The meaning of life
The meaning of life raises many different questions:
What is life ?
Life is said to be a self-sustaining, self-organizing, reproducing process interacting with its environment.
Where does it come from ?
It is common to say that life is a Creator’s design. However, Scientists offer various explanations. None are really complete and satisfactory but I often hear that “When all conditions are reunited (temperature, elements etc), life emerges spontaneously” thus without the intervention of a Creator. Life, supposedly comes from a biomolecular asymmetry (broken symmetry) which has generated homochirality. Some Scientists are referring to some polarized photons which have reached the earth (accidentally or spontaneously?) coming from the vast universe; nobody knows for sure. Will science ever be able to answer this question or will it merely roll it back to the last Unknown?
Where is life going to ?
At first glance life has no purpose, no target; life is undetermined and has no privileged direction. Life has nevertheless physical directions which can be observed: When symmetries break and something new appears that is different from what was before, we describe it as evolution. What is its direction? Well it is just the opposite of “one way” Life is bursting randomly in all directions and produces infinite diversity. All the elements of this biodiversity interact producing more and more complexity. Life goes thus towards more complexity. When biodiversity goes backward life is dying.
What is the meaning of life ?
The meaning of life is a metaphysical question needing a superior referential system. God for instance. The latter being unknowable, the meaning of life becomes a highly subjective affair depending largely on one’s belief or faith. However we can look at the question differently: what is the meaning of our life? The answer is a personal and highly ethical choice.
What is the value of life ?
For many centuries life in general seemed to have had little value because it was overabundant on the earth. Individual life, on the other hand, seemed to have more value because of its unicity. The scarcity was defining its price. With the advent of industrialization, the living Nature is now on the defensive because of an over-consumption of natural resources and the pollution of our environment. Our contempt towards life in general (Think of the massive killings of the 20th century and the rapid loss of biodiversity affecting our natural habitat) has gradually changed the way we perceive the value of life.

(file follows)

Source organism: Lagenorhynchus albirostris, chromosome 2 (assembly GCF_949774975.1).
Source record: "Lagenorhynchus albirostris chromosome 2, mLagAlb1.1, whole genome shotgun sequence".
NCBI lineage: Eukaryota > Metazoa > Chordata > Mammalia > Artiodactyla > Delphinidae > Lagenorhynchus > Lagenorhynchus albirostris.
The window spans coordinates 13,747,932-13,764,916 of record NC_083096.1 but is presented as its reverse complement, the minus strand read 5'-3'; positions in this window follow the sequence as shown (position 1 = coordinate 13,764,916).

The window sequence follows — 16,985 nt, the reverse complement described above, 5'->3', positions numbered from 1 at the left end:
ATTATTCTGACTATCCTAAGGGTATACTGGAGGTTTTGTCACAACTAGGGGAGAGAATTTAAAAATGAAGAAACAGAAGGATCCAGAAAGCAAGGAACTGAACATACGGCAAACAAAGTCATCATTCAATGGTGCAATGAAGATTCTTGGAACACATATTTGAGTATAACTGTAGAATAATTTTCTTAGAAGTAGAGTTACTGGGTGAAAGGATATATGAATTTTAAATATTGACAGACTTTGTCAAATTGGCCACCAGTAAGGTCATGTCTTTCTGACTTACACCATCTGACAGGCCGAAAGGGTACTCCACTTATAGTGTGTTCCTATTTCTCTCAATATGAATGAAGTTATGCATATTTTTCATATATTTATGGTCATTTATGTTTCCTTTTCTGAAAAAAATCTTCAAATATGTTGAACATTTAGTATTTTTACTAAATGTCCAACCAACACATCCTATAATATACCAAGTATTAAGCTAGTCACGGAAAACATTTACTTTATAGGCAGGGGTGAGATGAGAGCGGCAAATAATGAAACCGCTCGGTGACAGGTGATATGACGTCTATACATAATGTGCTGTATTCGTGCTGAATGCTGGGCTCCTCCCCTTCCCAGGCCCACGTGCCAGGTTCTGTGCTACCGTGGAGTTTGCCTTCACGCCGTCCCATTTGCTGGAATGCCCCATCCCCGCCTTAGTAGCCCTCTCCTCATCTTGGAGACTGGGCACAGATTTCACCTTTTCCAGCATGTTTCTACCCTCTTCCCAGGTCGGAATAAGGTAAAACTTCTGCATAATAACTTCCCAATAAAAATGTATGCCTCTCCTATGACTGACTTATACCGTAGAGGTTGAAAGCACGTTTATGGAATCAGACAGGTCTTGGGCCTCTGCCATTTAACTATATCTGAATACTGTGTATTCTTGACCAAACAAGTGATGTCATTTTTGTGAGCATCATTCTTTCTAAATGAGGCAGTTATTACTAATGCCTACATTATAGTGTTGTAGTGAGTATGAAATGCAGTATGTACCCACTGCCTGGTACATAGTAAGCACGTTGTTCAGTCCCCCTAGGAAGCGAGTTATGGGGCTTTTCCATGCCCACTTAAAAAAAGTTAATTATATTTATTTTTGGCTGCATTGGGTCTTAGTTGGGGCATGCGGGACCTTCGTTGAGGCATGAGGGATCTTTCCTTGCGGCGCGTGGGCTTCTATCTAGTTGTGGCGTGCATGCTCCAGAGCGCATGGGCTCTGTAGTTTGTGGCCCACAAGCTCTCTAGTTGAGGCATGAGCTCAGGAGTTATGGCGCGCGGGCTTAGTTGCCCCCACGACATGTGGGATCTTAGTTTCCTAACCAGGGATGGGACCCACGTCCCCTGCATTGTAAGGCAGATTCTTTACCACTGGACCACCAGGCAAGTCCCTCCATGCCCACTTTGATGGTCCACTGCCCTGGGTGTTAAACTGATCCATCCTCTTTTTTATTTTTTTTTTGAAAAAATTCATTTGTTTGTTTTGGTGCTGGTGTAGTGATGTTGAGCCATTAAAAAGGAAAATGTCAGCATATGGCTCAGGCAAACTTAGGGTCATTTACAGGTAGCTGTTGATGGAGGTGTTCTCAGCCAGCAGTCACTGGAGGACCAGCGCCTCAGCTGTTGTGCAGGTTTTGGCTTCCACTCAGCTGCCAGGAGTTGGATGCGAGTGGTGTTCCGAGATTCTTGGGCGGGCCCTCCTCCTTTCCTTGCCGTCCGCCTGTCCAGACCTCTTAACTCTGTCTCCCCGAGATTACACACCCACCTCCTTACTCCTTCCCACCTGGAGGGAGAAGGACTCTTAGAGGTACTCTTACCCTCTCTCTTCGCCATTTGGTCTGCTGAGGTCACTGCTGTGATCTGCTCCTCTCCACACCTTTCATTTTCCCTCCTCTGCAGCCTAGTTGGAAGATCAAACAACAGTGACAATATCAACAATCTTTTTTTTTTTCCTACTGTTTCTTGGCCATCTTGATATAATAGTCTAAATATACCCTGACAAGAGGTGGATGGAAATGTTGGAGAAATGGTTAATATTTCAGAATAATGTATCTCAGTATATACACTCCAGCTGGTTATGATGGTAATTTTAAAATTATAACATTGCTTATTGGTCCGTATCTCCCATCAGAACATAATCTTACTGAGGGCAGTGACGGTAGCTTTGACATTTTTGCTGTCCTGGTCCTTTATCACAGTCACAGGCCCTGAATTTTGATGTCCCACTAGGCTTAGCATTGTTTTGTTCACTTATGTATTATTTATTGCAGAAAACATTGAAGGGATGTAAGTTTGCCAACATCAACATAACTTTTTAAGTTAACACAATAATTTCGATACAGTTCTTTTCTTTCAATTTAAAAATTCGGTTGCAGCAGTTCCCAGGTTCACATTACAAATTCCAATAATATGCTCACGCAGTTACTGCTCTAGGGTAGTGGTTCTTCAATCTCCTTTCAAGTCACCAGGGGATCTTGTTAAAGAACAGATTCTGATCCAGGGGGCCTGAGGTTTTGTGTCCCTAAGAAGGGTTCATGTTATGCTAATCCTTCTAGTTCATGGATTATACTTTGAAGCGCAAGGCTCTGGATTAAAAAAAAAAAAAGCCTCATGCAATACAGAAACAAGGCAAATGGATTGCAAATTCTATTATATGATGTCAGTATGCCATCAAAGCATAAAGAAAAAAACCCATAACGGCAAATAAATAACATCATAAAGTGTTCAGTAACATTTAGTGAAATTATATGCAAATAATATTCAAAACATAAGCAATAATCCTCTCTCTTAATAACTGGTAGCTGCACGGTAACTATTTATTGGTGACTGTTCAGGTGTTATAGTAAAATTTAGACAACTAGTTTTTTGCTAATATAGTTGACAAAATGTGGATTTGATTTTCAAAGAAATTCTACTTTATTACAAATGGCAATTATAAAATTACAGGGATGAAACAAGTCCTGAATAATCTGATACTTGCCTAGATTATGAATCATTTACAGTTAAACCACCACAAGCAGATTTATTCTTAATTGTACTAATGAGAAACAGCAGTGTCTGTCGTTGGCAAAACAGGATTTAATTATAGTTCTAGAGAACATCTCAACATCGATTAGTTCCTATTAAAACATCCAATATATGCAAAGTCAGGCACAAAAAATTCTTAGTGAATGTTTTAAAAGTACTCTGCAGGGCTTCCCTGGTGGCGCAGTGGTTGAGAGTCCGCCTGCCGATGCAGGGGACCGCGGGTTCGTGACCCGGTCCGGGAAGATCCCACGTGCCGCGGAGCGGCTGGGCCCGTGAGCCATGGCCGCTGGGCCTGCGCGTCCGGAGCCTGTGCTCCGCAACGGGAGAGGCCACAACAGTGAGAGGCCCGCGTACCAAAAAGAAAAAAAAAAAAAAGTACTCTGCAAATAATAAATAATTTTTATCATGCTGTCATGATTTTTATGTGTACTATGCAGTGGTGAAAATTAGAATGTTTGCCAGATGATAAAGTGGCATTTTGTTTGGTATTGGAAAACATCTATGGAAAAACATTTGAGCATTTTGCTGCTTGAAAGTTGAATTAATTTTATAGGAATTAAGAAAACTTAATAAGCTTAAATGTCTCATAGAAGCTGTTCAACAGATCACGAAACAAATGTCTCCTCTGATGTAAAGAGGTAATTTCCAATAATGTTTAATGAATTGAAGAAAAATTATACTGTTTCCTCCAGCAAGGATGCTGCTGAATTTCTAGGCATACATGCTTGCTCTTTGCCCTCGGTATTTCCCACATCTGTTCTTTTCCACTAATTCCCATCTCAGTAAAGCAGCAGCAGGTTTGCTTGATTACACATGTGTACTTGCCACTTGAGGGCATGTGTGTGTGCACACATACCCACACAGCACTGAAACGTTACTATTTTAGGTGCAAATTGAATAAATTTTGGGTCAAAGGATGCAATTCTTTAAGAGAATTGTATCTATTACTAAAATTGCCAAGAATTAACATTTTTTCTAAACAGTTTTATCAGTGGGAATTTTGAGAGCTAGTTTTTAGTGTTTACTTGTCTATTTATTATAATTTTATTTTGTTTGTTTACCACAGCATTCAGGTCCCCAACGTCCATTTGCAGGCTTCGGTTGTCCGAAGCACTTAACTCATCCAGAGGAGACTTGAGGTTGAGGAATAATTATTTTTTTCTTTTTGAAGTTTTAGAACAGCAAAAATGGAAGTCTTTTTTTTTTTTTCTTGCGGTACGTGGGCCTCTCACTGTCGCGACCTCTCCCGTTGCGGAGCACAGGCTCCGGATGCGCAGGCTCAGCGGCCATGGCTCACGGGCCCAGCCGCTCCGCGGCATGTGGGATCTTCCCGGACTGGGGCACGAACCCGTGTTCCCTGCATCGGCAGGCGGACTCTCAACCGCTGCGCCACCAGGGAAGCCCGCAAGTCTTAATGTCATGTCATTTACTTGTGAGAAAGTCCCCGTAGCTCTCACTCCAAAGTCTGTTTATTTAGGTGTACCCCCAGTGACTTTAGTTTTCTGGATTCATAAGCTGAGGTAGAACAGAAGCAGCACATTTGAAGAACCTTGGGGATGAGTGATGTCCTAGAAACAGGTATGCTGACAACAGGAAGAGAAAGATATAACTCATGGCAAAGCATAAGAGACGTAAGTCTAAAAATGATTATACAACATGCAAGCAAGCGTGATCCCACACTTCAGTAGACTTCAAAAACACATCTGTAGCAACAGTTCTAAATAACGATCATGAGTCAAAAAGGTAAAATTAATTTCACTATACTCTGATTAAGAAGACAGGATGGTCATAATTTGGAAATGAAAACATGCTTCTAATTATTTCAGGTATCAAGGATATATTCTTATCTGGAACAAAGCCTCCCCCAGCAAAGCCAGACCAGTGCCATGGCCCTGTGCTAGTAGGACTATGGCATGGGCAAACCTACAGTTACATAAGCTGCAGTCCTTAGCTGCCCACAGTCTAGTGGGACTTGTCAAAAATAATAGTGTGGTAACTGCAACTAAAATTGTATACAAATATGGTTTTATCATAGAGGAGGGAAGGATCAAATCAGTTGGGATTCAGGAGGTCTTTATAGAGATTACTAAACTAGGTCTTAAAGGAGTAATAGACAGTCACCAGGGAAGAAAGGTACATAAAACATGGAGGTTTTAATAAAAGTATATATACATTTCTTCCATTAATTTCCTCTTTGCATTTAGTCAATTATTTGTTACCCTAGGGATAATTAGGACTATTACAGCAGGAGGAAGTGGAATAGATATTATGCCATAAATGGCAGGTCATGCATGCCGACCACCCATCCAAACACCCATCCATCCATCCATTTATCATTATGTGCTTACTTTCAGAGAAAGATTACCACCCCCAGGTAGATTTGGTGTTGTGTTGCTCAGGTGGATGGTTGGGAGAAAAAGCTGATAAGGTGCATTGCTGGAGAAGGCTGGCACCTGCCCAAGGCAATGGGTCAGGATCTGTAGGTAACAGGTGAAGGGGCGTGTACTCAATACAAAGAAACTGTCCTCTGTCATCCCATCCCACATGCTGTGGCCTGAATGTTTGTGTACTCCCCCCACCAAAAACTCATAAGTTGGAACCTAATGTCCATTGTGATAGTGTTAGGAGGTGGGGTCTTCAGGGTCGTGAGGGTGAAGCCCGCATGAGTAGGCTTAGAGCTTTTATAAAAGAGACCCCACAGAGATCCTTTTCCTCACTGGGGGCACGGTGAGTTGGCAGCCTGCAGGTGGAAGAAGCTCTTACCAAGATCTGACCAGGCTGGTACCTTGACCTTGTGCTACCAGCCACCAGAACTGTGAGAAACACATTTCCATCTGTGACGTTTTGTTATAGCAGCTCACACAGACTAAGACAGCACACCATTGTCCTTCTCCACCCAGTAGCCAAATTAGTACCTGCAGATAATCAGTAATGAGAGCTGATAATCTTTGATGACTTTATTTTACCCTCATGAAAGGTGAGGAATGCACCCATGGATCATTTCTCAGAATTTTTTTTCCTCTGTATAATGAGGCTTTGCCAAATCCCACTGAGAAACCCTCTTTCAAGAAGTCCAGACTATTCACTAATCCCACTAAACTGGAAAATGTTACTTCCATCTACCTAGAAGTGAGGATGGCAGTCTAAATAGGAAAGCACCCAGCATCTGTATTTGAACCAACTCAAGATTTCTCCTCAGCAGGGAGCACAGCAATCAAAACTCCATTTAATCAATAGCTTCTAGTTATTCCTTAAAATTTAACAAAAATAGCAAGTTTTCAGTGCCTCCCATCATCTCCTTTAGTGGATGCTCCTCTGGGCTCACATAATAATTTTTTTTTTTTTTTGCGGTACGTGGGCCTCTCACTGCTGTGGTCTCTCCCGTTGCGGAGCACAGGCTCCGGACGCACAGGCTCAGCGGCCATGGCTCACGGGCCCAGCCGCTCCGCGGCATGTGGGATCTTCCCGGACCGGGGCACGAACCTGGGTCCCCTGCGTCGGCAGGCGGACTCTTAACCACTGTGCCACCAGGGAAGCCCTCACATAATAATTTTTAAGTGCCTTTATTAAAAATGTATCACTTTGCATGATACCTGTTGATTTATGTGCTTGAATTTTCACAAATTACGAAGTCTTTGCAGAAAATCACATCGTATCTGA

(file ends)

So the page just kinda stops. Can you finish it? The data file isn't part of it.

The value of life evolves according to what we make out of it. The force ratios which were in favor of Nature for centuries are now reversed in favor of Human beings which can literally destroy our world. The value of life now depends on the value which we want to grant it. In the end it depends on our ethical and political choices.
In breaking just slightly, symmetries have driven out absolute determinism and given life a direction and a first meaning. It is a narrow, limited path, with liberties that offer us an array of choices; most of these have moral consequences since regressions are possible. A bad choice, the choice of death for example, can drive us to a temporal deterministic evolution.
Allow me to offer another reflection on the meaning of life, one among many. Rebecca Horn is a Berlin artist, and her exhibition:
“The global map of bees”
This exhibition suggests an interpretation where art becomes as much a search for truth as an æsthetical search.
Sixteen inverted baskets, suggesting hives, project a luminous beam on broken, revolving circular mirrors. (Sometimes, the mirrors are replaced with aquatic disks with a stick breaking the water’s surface) in both cases it is breaking the mirror symmetry, with the same effect.
A poem is projected onto these broken mirrors: “The bees have lost their balance…” The deformed letters appear on the walls and ceiling. Were the mirrors not broken, you could read the poem upside-down, but, alas, the message is completely unintelligible because the letters are stretched in one direction or another, here compressed, there swollen and tortured. In this sort of second-degree art, what matters is not what the artist shows us, as there is little to contemplate! The power of the work lies in this hidden message which, in a flash, becomes obvious: “In asymmetry, meaning is lost.” It is a beautiful lesson in modern ethics, expressed through art that makes that which we do not see spontaneously more obvious. Alternatively, would recovering the symmetries also mean recovering the meaning of life and recovering a certain harmony?